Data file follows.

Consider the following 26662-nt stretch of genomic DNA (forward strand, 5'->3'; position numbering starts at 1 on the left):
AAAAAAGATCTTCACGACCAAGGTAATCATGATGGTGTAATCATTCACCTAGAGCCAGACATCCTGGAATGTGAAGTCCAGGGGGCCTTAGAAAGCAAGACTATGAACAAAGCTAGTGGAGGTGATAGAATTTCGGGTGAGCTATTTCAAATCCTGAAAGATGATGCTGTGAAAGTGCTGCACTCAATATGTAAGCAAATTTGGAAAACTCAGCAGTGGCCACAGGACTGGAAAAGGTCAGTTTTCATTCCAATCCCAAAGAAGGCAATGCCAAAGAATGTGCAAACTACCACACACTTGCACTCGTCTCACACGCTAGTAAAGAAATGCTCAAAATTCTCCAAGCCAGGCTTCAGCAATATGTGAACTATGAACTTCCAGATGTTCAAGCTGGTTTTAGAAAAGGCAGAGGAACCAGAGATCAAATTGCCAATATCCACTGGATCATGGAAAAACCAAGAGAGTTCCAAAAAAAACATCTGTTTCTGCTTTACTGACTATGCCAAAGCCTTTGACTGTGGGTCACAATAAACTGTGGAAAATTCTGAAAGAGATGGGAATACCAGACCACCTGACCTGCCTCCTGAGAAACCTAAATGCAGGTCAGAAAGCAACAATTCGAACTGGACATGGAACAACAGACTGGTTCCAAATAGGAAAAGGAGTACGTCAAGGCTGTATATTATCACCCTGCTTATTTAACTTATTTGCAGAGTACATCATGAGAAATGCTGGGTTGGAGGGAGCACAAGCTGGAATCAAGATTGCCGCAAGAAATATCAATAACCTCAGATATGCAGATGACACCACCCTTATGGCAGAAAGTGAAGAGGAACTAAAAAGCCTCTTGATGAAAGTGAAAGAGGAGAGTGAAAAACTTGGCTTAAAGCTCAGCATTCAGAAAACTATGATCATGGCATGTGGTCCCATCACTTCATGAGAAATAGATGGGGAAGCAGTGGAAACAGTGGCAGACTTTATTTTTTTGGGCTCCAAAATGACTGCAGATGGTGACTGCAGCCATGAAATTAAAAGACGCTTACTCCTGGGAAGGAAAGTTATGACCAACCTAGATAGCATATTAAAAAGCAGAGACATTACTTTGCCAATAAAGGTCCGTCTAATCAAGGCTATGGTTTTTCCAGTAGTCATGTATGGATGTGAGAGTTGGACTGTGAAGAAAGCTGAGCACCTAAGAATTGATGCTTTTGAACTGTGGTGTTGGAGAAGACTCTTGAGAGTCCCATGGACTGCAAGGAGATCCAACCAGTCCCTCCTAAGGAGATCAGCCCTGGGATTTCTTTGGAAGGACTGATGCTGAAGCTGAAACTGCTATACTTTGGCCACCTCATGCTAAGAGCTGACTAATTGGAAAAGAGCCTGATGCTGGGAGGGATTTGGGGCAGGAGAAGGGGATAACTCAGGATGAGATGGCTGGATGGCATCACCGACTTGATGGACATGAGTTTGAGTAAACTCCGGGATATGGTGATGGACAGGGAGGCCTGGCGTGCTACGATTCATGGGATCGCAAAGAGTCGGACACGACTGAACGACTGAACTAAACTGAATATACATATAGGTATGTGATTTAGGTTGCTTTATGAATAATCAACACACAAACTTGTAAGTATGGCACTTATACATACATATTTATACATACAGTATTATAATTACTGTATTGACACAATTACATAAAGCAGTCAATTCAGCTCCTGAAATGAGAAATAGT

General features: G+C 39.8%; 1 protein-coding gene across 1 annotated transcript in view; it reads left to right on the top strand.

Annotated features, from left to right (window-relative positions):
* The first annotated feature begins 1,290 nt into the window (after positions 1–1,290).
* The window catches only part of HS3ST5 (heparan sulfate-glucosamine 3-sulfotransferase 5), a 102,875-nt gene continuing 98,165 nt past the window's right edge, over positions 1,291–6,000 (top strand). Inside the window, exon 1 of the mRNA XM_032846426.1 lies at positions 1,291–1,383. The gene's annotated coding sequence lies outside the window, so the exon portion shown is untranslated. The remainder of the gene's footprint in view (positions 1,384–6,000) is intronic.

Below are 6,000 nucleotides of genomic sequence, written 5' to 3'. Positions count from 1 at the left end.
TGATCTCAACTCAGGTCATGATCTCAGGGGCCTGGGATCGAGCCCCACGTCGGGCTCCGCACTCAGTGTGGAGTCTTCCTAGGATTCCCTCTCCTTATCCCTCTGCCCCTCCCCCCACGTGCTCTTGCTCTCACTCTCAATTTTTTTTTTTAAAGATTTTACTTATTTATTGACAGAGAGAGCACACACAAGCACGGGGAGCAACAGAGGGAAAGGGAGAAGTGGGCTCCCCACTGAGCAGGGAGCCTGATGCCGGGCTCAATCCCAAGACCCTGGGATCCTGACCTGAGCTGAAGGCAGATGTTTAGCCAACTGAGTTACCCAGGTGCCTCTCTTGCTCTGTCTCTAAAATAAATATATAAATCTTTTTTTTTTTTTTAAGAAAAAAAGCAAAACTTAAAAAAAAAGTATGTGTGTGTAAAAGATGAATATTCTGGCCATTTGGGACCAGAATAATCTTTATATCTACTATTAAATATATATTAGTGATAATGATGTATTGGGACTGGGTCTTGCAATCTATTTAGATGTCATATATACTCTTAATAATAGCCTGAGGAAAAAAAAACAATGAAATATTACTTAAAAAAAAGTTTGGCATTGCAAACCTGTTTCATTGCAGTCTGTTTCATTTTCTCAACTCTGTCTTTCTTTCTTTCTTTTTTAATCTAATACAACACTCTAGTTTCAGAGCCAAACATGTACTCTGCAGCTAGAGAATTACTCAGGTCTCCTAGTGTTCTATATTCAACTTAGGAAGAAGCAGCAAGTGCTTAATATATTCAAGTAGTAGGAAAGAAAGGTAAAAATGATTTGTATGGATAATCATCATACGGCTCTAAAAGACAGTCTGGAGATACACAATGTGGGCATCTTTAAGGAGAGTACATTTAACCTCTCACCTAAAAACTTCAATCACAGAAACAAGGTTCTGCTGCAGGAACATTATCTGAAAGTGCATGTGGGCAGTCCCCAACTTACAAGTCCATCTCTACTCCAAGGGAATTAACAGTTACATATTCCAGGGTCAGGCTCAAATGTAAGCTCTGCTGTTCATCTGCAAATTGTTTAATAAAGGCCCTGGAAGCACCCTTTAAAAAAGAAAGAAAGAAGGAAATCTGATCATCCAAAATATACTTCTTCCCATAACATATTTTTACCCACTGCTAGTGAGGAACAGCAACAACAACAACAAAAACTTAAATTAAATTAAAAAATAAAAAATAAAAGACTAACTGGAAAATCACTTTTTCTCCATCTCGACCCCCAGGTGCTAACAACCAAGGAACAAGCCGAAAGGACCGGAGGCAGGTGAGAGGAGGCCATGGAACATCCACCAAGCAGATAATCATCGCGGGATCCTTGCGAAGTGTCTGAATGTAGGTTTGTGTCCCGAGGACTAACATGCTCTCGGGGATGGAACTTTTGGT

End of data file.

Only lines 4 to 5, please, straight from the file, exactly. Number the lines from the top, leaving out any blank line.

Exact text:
Annotated features, from left to right (window-relative positions):
* The first annotated feature begins 1,290 nt into the window (after positions 1–1,290).